I've been looking through the CME Precalculus book and I think its wonderful.
I was just given precalc to teach, and while I've taught Alg1, Alg2 I've never seen, or can't recall ever having been taught or asked to consider the way some of the stuff in this textbook is presented.
I think some of the ways they have introduced things is very interesting, ie complex numbers as an introduction and standard used throughout as a means of working with Trig identities. I've never seen it before, and I understand what is happening mathematically; I also know that I'm not sure how to teach it.
The work CME provides is a good start, but only for students really prepared for that level of material. My students lack many of the skills and the confidence which comes with them, to drive the discourse. In my school we've discussed the issue of students cramming for assessment, without really learning the material and we agree it is an issue that needs to be fixed. We've been working on this issue, and slowly it is being addressed, but this is a systemic issue - not one fixed easily.
As I've been working through the material, I've though how great it would be if a textbook publisher was clever enough to take advantage of the potentials of social media and how it could be a great resource, for the educators who perhaps haven't seen this material (in this way) or for whom such mathematics was 20+ years ago.
If there were a weekly/biweekly chat, a chat room or a means of connecting with other teachers using this material I know it would make me even more strongly interested in using it. (granted this might require engaging the teaching community in a more personal way than most textbook manufacturers currently do it). Recruiting and advertising should occur fairly locally as many teachers who aren't very -social media savy do speak with other teachers at least locally.
One more thing.... Textbook manufacturers MUST consider making and perhaps offering resources (as in free, gasp) to help teachers remediate key skills in mathematics, especially at the secondary level, though not exclusively. Had I known I was teaching this class, I would have actually spent much of the summer looking at the curriculum. (which I do recognize is not universally standardized, which makes a social media solution better than a one-size fits all)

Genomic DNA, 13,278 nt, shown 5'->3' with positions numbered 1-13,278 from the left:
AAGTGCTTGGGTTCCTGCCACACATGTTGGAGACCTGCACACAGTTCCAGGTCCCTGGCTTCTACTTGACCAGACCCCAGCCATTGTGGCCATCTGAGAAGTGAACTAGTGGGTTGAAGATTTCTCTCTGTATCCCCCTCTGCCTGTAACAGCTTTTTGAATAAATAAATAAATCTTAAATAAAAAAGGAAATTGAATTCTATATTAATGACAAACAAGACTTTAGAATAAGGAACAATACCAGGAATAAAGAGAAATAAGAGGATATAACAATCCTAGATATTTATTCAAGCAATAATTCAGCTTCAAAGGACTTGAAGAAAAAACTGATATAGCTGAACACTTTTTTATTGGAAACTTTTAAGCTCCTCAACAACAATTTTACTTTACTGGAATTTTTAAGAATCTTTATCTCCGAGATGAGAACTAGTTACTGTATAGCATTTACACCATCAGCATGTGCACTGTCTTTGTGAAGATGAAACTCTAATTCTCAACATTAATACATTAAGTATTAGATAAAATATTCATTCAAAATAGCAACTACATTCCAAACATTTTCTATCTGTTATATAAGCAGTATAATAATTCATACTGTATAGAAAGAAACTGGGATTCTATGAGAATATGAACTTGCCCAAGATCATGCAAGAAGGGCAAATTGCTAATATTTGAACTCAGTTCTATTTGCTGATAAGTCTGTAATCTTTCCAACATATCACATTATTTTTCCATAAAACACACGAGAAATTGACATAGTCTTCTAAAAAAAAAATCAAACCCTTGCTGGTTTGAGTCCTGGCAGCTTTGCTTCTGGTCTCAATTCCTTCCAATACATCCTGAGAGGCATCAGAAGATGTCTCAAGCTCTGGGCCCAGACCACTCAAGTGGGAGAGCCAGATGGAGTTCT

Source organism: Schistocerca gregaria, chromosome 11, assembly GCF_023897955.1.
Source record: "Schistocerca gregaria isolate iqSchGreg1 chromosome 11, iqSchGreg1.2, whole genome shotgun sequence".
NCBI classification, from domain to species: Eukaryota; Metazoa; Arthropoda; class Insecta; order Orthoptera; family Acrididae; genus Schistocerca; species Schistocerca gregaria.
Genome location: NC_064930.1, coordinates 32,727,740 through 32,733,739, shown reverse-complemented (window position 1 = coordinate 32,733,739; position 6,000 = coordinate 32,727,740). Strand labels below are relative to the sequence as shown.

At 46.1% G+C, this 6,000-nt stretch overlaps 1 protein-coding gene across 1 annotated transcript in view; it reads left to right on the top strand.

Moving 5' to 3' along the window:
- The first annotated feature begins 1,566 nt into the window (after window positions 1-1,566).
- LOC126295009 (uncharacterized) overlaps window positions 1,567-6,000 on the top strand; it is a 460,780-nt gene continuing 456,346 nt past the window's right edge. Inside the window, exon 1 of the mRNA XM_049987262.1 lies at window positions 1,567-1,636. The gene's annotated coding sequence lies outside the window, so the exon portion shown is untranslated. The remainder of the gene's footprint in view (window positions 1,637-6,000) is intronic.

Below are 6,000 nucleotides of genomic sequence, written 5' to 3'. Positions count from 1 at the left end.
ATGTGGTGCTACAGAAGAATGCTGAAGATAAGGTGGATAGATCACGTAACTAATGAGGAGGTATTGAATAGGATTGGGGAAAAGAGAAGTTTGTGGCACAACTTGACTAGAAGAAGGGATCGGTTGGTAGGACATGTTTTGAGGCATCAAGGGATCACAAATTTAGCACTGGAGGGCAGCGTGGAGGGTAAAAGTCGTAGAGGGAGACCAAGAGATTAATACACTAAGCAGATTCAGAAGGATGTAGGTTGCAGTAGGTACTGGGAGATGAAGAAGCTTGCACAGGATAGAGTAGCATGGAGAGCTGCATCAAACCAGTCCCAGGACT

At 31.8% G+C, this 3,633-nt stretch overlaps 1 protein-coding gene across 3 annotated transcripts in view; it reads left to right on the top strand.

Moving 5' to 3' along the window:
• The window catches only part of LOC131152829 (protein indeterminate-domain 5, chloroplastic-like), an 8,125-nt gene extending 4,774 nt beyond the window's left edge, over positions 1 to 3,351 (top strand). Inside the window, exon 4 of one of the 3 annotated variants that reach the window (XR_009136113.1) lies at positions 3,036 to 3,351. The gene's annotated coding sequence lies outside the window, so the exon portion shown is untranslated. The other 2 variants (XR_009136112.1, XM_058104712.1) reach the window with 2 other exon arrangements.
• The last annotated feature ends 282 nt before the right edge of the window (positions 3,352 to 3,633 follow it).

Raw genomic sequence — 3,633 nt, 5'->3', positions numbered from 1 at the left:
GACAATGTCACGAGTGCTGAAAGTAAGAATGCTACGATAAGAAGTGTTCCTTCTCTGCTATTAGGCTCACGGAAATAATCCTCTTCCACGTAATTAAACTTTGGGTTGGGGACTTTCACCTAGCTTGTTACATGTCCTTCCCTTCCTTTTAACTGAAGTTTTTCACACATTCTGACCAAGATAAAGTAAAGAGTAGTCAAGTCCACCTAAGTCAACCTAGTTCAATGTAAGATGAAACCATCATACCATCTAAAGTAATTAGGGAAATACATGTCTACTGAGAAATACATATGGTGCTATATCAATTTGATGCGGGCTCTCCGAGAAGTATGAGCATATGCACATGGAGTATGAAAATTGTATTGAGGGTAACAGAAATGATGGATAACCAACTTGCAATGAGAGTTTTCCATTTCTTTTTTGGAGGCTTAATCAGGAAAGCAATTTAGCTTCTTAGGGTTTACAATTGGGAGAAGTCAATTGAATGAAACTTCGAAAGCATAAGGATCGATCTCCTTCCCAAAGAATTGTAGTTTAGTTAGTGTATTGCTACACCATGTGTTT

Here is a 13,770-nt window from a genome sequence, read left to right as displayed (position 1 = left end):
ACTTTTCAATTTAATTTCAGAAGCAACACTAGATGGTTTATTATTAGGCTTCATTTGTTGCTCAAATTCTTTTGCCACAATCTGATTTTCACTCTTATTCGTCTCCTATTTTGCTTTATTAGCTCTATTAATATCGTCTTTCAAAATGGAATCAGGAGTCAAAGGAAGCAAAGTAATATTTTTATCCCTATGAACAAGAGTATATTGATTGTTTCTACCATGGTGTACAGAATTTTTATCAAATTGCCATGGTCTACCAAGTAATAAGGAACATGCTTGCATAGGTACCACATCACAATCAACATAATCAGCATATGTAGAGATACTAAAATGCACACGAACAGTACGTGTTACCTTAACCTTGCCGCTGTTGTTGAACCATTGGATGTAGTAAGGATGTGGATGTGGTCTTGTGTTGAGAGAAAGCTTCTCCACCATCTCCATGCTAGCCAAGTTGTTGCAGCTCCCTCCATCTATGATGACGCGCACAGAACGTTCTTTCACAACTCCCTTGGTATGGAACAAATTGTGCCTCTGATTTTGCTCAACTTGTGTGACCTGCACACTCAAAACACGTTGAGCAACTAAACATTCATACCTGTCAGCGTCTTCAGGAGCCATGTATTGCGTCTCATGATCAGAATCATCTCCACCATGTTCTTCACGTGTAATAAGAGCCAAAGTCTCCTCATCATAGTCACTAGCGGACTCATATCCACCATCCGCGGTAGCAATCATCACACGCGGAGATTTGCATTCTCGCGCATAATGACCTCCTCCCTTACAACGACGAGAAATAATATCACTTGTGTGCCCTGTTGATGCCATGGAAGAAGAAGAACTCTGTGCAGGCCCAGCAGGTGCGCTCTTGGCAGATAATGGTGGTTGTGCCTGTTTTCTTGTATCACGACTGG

I know that there are many teachers who use no textbook at all. I actually went 90% of the way there in Alg1 and Alg2. I also know that there are teachers who go page to page in the book. (and by way of full disclosure I think I know one of the contributors).
I'm not yet ready to make really good decisions about how to teach this. A popular addition to many textbooks is the student goal section. I bet teachers would like to see the "necessary skills list" in addition to a series of activities or examples as good as those explaining the necessary content.
I've got friends in the #MTBoS who help with this, for me. Textbook manufacturers needs to plan on enticing teachers like me as well as ones for whom that hashtag thing is a mystery, or just plain silly.
I was given a recommended pacing and curriculum (which was simply all the (+) standards) and told to"go" partway through the marking period.
Already I see concerns with the curriculum. Vectors with Logarithms? Complex with matrices?